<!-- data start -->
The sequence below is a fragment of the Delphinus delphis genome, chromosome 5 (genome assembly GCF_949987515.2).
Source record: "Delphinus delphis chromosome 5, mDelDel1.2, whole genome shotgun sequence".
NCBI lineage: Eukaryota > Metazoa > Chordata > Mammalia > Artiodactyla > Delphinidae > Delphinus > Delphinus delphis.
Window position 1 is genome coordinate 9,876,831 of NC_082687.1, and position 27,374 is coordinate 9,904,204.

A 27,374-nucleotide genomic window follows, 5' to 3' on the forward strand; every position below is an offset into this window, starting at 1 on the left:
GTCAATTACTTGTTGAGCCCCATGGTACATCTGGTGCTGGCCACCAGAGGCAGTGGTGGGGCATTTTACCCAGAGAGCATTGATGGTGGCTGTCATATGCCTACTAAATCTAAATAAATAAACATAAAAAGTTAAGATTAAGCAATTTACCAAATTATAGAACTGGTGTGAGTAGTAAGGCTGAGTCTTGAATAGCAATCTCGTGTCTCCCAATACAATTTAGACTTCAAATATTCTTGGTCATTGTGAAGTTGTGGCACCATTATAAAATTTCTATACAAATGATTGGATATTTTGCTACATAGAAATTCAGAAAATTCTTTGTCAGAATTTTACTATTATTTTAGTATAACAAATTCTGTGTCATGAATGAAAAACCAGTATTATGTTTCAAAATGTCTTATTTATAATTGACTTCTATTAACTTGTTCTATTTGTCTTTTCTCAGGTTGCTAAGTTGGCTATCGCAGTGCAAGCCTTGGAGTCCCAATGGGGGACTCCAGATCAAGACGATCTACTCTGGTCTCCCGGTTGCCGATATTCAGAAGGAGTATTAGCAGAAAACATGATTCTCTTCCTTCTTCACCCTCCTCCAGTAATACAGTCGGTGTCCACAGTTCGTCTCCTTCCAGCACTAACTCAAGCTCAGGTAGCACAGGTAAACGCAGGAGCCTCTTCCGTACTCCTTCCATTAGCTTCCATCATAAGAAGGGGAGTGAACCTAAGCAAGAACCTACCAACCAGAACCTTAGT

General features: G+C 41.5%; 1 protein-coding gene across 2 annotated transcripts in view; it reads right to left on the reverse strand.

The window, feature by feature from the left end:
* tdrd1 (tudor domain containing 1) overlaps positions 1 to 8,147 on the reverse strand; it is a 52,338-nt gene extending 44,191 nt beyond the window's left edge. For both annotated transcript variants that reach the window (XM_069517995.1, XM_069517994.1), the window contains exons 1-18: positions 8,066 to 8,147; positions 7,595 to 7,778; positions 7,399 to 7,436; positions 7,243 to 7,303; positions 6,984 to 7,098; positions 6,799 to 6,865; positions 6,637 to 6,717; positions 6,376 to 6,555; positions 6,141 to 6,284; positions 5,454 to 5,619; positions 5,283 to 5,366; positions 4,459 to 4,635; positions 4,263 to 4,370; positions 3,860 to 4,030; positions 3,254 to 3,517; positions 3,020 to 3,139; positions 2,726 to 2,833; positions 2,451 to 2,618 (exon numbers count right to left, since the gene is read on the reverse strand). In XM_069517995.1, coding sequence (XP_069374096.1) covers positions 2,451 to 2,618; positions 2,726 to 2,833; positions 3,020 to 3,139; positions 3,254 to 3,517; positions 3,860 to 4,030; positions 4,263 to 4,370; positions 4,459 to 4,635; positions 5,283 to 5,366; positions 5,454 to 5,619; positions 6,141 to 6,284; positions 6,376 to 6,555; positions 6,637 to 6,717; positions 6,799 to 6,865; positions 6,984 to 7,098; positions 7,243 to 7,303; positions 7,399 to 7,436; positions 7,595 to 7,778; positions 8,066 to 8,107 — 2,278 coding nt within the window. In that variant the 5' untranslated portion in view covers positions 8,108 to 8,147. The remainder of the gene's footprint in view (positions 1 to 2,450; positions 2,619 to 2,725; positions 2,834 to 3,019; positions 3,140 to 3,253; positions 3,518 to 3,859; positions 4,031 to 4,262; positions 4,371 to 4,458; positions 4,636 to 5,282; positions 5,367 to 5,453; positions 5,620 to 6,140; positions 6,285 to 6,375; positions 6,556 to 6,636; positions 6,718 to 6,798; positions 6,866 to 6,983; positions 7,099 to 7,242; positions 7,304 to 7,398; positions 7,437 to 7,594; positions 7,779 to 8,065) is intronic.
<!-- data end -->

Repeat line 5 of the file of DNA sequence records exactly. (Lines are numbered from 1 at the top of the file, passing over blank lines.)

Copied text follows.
A 27,374-nucleotide genomic window follows, 5' to 3' on the forward strand; every position below is an offset into this window, starting at 1 on the left: